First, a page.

Did your Apple II by any chance have a red comms and/or printer card called "Diplomat"? I designed them, so you can blame me if they were rubbish.

Crispian Jago said...

@Anon,

Fixed line 80, I think HTML mis interpreted the less than sign.

Yeah, your replacment code is better. The last example could use a rewrite too

Neuroskeptic said...

Ah, the BBC Micro. My first computer.

I remember once at the age of maybe 9 being a big fan of Elite, and wondering how hard it must have been to program it in BASIC.

So I opened up the "source code" on the 3.5 inch floppy and was surprised to find it was only about 100 lines! Wow, I thought - programming is so easy!

In retrospect, I guess it must have been the boot logic that loaded the actual binaries from the disk. But if I'd known that at the time I'd probably have decided computers were far too hard, and ended up a non-geek.

Crispian Jago said...

@Trinoc,

Not sure of the source & validity of the claim that Adams had the first Mac.

I do recall "Diplomat", although I never actually had one.

I never mamanged to get my employers to upgrade to the Mac, but they did buy me a "speed card" for the Apple IIe. So I took of the velco fitted lid, and plugged it into one of the expanssion slots. This is probabbly what enabled me to use those inefficient binary switches to relieve the tedium.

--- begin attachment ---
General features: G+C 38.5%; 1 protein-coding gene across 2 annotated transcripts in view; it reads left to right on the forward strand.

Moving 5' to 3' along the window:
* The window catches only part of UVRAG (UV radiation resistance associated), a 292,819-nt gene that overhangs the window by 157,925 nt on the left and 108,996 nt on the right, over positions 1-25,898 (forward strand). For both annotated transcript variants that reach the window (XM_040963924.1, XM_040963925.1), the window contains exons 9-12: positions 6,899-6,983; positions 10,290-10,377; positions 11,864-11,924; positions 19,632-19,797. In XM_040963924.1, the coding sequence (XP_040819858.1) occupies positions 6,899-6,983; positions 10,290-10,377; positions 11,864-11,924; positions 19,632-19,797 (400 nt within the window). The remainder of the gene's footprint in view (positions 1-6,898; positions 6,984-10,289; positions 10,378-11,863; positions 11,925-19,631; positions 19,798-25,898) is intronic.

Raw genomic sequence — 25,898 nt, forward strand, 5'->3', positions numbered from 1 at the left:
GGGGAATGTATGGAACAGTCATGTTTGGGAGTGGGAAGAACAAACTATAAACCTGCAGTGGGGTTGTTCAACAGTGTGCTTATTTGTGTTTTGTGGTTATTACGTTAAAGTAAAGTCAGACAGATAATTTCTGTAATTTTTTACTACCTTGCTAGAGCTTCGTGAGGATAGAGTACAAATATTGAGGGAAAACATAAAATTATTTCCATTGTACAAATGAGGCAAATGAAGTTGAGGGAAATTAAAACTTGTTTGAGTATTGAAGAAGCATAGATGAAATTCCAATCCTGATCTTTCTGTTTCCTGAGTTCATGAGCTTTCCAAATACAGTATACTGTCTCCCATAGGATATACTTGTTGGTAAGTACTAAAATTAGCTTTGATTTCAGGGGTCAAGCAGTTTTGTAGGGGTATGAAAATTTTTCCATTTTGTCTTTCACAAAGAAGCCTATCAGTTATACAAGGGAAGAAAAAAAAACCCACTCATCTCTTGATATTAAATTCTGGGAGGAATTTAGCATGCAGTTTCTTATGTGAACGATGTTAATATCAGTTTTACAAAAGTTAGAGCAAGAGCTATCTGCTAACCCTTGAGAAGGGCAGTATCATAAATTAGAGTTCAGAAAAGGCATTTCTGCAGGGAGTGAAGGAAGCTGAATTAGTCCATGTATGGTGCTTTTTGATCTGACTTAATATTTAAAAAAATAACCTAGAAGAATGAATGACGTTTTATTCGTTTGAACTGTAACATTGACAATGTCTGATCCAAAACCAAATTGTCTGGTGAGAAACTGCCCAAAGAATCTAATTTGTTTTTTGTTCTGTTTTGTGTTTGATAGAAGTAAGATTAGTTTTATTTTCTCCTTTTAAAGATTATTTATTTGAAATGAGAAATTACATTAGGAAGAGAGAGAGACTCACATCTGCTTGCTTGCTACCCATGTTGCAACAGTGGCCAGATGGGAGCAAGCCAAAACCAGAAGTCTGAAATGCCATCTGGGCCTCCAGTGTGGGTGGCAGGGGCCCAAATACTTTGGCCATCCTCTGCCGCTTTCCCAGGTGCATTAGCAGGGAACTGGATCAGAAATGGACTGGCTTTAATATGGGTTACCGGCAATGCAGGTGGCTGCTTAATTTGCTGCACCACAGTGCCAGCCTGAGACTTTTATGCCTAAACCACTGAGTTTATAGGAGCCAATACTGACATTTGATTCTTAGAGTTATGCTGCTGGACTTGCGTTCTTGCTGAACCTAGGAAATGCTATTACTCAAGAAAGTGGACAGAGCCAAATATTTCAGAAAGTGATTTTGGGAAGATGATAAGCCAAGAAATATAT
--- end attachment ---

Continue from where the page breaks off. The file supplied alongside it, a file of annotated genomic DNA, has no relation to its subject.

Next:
I used to buy my Apple peripherals from a shop called "Knowledge Computing" in Chester-le-Street Co. Durham. Don't suppose you worked there?

Just zis Guy, you know? said...

I was at school with Ian Bell but I never owned a copy of Elite (my friend Mike did though). These were the days when you could really find out stuff, rather than just googling where someone else found it out!

Sadly my ancient PC on which I had an email from DNA himself is long gone.

Anonymous said...

u r a little no nonsensical idiot, crispian


say hello to my little friend...


rantsnraves.org/showthread.php?22142-Judgment-Day&p=675374

Anonymous said...

crispian - you need a GOOD KICK TO YOUR HEAD, you little lying fucker....


say hello to my little friend...


rantsnraves.org/showthread.php?22142-Judgment-Day&p=675374

Colm said...

I graduated from a Spectrum to an Apple IIe, where I wrote a bookkeeping system in Apple Basic, without including the possibility of saving your work. As soon as you pressed the off switch everything was wiped. I thought it was a good idea at the time.

Billysugger said...

I first learned to program on Commodore PETs around 1979, also 6502 machines. My first computer was a home built 6502 board which was wire-wrapped (if you know what that is), and which I programmed by assembling straight into hex with a pencil and paper. Relative jump calculations involved counting up and down in hex, and I got quite good at that after a while! Oh those were the days... And to think what the minimum install size for a Hello World executable is on a PC now! How big is the dotNET framework runtime?

Crispian Jago said...

@Billysugger

I had a work placement at Durham University where I worked wire wrapping their own designed boards from a massive blueprint.

Billysugger said...

So you'll know all about Kynar knitting then! ;-)

Anonymous said...

WAR CRIMINALS

forums.armageddononline.org/judgment-day-t28741.html?p=416446